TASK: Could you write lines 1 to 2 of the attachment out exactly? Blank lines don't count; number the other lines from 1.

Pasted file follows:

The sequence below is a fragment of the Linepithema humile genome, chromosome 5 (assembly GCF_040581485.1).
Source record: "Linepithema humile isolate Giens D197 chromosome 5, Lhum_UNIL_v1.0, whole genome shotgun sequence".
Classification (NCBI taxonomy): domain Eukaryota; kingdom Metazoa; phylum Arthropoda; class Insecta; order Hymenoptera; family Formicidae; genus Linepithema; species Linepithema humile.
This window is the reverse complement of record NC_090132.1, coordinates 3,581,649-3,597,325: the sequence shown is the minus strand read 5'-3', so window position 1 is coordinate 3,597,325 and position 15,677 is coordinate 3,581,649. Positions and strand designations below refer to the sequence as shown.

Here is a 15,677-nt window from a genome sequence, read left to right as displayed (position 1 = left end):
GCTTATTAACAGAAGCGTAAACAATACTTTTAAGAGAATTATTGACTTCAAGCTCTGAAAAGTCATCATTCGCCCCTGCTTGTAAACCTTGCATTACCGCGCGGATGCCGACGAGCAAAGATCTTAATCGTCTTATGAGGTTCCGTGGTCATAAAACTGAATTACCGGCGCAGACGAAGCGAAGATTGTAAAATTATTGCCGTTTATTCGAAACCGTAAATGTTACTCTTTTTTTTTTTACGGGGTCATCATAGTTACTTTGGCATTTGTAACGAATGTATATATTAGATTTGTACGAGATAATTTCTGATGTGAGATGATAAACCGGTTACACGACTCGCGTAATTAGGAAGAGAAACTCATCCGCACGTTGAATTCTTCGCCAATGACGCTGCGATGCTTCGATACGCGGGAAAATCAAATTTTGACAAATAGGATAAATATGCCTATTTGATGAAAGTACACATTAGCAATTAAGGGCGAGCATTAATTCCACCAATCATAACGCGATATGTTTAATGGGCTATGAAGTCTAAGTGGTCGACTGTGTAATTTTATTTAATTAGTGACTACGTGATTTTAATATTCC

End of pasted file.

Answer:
The sequence below is a fragment of the Linepithema humile genome, chromosome 5 (assembly GCF_040581485.1).
Source record: "Linepithema humile isolate Giens D197 chromosome 5, Lhum_UNIL_v1.0, whole genome shotgun sequence".